Sexual Violence And Coercion Health And Social Care Essay

Students No: 17040124

Course Name. Epidemiology of HIV

Degree: MPhil

Lecturer’s Name: Dr Monique Andersson

Assignment Question

Approximately two thirds of the HIV cases worldwide occur in sub – Saharan Africa. Discuss the reasons that underlies the prolific spread of this virus in this area and compare and contrast this with other areas where HIV has not spread quite extensively.

Table of Contents:

Introduction………………………………………………………………………………………..4

Sex and Culture………………………………………………………………………………….4-5

Migration and Poverty…………………………………………………………………………..5-6

Sexual Violence and Coercion…………………………………………………………………….6

Lack of Political Will ……………………………………………………………………………...6

Comparing and Contrasting HIV Spread………………………………………………………..6-8

Conclusion ………………………………………………………………………………………...8

References ………………………………………………………………………………………...9

Introduction

HIV/AIDS is one of the most compelling epidemic to have ravaged humankind. The epidemic have resulted in depletion of both human and capital resources drawing the attention of the world. In Sub – Saharan Africa which is the epicenter of this disease, there appears to be a number of factors fuelling the spread of the epidemic. In this region, majority of the population lives in poor condition caused by poverty and unemployment. This coupled with the slow response of the government and inability to respond to the challenges posed by the epidemic, have resulted in the continuous growth of the epidemic in this region...

Sub –Saharan Africa is home to two thirds of the worlds’ Human Immunodeficiency Virus (HIV) cases. It is no wonder that people are being infected daily as a result of this scenario and deaths due to AIDS are a common occurrence. It is a known fact that this region houses the poorest people in the world. It has one of the lowest gross domestic product in the world. As a result, the spread of HIV/AIDS in Sub – Saharan African remains a global health challenge with an estimated 30 million Africa living with the disease. Poverty includes deep rooted structural poverty which occurs as a result of gender inequality, ethnicity and developmental poverty interrelated to the wellbeing of the people that impact upon the acceptable condition of living and the quality of life.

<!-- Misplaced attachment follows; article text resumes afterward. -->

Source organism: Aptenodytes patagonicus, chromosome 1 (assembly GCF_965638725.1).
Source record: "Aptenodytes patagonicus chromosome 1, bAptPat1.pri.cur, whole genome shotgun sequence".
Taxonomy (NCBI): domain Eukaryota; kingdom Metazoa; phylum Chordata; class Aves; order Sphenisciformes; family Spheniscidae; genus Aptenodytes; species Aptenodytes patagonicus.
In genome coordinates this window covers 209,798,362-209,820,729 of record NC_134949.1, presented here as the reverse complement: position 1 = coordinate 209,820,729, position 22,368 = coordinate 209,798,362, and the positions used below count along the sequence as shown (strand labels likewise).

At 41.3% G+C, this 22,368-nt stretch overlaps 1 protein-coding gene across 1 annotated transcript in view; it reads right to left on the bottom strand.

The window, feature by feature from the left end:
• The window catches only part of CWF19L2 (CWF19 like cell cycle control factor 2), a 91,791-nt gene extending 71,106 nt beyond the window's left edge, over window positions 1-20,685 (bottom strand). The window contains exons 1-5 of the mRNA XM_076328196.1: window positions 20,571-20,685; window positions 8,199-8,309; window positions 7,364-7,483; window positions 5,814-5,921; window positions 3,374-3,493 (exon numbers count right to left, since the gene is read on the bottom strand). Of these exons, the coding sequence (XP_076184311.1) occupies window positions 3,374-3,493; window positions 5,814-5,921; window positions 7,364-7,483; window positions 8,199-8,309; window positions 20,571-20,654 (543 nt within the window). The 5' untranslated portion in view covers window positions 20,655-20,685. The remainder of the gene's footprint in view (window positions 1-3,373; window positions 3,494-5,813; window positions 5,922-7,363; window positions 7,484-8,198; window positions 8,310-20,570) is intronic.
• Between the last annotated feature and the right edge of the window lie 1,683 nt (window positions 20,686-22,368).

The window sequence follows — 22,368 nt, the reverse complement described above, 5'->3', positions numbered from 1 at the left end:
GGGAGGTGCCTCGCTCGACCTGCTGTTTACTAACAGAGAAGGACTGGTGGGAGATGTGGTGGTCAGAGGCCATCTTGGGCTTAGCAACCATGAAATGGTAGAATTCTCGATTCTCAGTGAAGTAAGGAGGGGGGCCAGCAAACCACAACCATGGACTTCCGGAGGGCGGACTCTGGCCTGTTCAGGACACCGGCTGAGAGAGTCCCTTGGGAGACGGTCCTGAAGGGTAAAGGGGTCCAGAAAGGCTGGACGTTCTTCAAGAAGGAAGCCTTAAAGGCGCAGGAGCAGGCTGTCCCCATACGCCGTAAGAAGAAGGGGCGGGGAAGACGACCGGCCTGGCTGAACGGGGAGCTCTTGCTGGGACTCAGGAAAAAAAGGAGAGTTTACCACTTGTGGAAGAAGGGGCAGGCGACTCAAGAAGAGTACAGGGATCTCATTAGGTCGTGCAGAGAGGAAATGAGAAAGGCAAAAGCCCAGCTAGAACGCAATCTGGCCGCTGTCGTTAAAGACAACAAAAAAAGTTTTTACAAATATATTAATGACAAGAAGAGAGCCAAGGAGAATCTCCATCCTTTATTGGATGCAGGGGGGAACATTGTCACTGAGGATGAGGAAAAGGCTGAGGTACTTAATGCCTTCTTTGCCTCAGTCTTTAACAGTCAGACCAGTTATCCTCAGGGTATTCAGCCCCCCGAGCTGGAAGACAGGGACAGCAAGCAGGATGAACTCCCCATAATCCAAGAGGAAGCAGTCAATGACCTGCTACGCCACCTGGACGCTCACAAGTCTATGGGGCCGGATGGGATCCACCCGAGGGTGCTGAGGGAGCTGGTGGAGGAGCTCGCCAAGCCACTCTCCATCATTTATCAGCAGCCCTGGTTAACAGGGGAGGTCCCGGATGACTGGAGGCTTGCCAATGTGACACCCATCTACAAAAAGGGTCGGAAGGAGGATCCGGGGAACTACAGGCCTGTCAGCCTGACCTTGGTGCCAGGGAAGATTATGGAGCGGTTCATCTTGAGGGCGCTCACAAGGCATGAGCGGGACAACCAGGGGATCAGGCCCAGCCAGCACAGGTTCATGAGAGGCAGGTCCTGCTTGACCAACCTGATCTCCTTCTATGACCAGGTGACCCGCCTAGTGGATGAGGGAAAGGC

Poverty is not necessary confined to financial capital, even though it is important, non-financial resources such as skills and assets also contributes and sustains poverty. The struggle to get basic needs everyday drives people to engage in risky behaviours. In the light of this, information, education counselling activities as regard HIV are often irrelevant and inoperable to the poor giving the realities of their life. The assignment seek to discuss the reasons that underlie the prolific spread of the virus and attempt to compare and contrast this with other areas where HIV has not spread quite extensively.

Sex and Culture

Cultural practices, also associated with sex are some of the reasons underlining the prolific spread of the virus in certain areas. In most part of Sub Saharan Africa, polygamy is practiced to ensure continue survival of widows and orphans in an established family structure. In urban settings, it is the norm for men to have more than one sexual partners and sometimes engage in sexual activities with commercial sex workers. In addition to this, there is myth surrounding HIV positive women sleeping with virgin and toddlers to get cure of HIV/AIDS. This misconception leads to many young girls being raped and infected with HIV.

Another reason causing the prolific spread of the virus is dry sex. It is believed that tightening of vaginal during sexual intercourse enhances the male sexual experience. However, this cultural practice is harmful to the female health as eradication of the normal vagina flora predispose the women to other infections, such as HIV. Often, lack of lubrication cause the wall of the vaginal to tear creating an entry site for HIV. The most common methods of drying the vaginal before sex is drying the vaginal secretion with cloth, and placing local concoctions in the vagina. The presence of sexually transmitted infections in either one or both partners is also a factor contributing to the spread of the virus.